Case management after acquired brain injury compared to care as usual: study protocol for a 2-year pragmatic randomized controlled superiority trial with two parallel groups

Annemarie P. M. Stiekema, Christine Resch, Mireille Donkervoort, Natska Jansen, Kitty H. M. Jurrius, Judith M. Zadoks, Caroline M. van Heugten*

*Corresponding author for this work

Research output: Contribution to journalArticleAcademicpeer-review

Abstract

BackgroundPeople with acquired brain injury may suffer from cognitive, emotional and behavioural changes in the long term. Continuity of care is often lacking, leading to a variety of unmet needs and hindering psychosocial functioning from the occurrence of brain injury up to years thereafter. Case management aims to prevent (escalation of) problems and to facilitate timely access to appropriate services. In other populations, case management has shown to improve psychosocial well-being. In this study, we aim to evaluate the feasibility of case management after acquired brain injury and its effectiveness and cost-effectiveness, compared to care as usual.MethodsThis is a pragmatic randomized controlled superiority trial with two parallel groups and repeated measures in adults with ABI and their family, taking place between November 2019 and December 2021 in three provinces in the Netherlands. Participants will be randomly allocated to either the case management group, receiving case management from hospital discharge up to 2 years thereafter, or the control group, receiving care as usual. Effectiveness will be evaluated every 6 months for 18-24months by patient-reported psychosocial well-being (Hospital Anxiety and Depression Scale (HADS), Utrecht Scale for Evaluation of Rehabilitation-Participation (USER-P) restriction subscale and the Life Satisfaction Questionnaire (LiSat)), self-management (Patient Activation Measure (PAM)) and care needs (Longer-term Unmet Needs after Stroke (LUNS)). Family outcomes include self-efficacy (Carer Self-Efficacy Scale (CSES)), caregiver burden (Caregiver Strain Index (CSI)), psychosocial well-being (LiSat, HADS), family needs (Family Needs Questionnaire (FNQ)). Feasibility will be evaluated using qualitative methods, assessing fidelity, dose delivered, dose received, reach, recruitment and context. Cost-effectiveness will be determined by the EQ-5D-3L and service use.DiscussionAt the moment, there is no integrated health care service for people with acquired brain injury and their family members in the long term. If case management is shown to be feasible and (cost)-effective, it could bridge the gap between patients' and families' needs and the available services.Trial registrationNetherlands Trial Register NL8104. Registered on 22 October 2019.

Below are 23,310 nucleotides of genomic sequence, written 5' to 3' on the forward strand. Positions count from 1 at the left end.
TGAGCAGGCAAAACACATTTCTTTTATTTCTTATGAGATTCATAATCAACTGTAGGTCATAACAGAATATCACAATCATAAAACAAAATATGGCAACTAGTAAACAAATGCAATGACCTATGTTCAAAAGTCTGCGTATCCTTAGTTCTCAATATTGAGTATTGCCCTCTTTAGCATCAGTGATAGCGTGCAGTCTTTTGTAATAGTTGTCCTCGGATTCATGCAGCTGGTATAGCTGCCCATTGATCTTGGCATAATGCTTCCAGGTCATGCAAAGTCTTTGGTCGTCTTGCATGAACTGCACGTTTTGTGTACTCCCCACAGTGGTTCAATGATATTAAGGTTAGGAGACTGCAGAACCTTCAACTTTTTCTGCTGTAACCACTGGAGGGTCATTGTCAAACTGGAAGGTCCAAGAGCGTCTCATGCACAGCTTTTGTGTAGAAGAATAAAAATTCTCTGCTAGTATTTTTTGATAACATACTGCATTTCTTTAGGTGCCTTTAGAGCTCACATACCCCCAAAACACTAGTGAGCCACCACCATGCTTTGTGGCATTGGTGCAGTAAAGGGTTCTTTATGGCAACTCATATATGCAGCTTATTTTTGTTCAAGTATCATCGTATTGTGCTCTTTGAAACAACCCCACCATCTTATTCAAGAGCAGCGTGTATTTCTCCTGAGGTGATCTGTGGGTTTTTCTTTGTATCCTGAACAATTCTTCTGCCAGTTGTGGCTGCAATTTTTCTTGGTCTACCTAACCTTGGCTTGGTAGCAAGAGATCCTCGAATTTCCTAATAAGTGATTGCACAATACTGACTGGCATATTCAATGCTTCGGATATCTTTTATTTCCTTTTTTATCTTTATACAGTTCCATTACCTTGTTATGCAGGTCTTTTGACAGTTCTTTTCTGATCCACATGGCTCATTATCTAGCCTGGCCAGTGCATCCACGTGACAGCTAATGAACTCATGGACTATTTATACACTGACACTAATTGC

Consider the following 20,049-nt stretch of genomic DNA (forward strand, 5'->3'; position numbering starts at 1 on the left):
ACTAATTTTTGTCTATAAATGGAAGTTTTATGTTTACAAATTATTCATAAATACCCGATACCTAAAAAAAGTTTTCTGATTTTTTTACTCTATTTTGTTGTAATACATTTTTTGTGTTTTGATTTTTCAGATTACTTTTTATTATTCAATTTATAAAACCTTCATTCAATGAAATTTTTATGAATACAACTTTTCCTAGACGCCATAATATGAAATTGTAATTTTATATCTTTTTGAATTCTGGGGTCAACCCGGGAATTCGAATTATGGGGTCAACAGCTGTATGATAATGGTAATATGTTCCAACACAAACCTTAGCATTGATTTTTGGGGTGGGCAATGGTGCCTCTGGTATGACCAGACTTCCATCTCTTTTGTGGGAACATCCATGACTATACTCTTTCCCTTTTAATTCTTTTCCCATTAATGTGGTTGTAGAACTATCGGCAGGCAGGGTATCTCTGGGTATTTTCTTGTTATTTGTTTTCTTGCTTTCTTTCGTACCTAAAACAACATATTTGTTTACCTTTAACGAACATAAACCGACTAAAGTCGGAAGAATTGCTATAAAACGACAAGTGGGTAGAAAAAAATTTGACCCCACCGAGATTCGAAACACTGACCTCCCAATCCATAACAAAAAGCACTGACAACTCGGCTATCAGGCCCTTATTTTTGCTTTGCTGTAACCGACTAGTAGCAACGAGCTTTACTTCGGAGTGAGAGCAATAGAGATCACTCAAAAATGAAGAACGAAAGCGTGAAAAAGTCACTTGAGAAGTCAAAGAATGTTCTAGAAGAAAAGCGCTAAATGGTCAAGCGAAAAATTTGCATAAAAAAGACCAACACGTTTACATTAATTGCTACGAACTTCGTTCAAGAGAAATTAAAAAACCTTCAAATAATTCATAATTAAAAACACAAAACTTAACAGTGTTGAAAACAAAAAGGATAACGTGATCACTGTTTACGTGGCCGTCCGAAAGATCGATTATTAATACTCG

Original languageEnglish
Article number928
Number of pages16
JournalTrials
Volume21
Issue number1
DOIs
Publication statusPublished - 17 Dec 2020

Keywords

  • Brain injury
  • Stroke
  • Traumatic brain injury
  • Caregivers
  • Case management
  • Transitional care
  • Psychosocial
  • Early intervention
  • Family
  • Randomized controlled trial
  • LIFE SATISFACTION QUESTIONNAIRE
  • TERM UNMET NEEDS
  • QUALITY-OF-LIFE
  • FOLLOW-UP
  • DEPRESSION SCALE
  • HOSPITAL ANXIETY
  • SELF-MANAGEMENT
  • STROKE
  • VALIDITY
  • RELIABILITY

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